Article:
I have a piece up on the LA Review of Books blog today about the current administrations heartless threats to the executive order called DACA that endeavors to give a pathway to citizenship children of people who came to this country illegally, yes, but desperately, just as many Jews did to escape anti-Semitism in Europe. Here is the link: http://blog.lareviewofbooks.org/essays/like-living-green-border-dreamers-deportation/#more-5153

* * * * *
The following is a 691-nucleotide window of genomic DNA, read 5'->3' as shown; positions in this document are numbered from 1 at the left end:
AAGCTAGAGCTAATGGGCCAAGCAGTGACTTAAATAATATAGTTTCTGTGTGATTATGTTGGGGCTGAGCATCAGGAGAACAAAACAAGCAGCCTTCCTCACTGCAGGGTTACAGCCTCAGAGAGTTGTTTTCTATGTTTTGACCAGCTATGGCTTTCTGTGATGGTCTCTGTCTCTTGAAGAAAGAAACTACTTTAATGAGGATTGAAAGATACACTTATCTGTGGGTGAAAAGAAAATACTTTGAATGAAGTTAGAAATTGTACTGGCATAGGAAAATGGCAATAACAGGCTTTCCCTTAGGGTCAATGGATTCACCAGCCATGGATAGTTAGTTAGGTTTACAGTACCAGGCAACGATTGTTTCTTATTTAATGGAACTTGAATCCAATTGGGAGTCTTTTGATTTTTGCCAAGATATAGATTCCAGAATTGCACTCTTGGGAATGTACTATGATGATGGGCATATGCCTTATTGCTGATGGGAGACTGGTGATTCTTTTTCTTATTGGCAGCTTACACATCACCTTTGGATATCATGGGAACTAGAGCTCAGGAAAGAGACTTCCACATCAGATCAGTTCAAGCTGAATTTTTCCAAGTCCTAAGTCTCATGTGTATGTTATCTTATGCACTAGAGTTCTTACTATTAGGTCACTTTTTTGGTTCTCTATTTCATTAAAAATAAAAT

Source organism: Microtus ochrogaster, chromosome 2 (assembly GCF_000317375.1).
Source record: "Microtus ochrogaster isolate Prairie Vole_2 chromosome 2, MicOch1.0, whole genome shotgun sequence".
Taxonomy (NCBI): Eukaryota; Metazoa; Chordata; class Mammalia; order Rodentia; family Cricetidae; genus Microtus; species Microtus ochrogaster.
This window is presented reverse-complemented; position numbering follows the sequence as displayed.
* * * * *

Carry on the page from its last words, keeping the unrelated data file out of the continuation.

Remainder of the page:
The Taiwanese edition of A Reunion of Ghosts showed up on my doorstep today. Translated editions of one’s books can be very mysterious. As was the case with the Polish edition of AROG, I had zero contact with the press or the translator. Of course I knew it was forthcoming, but I didn’t know when and I didn’t know they’d begun, much less completed, production. And while my Polish publisher did seek my feedback with respect to changing the title (in Poland, the book is called “The Subtle Charm of Suicide”) and my opinion on the jacket art (which I loved–I’ve been very lucky in terms of cover choices), the Taiwan press just handled everything on their own.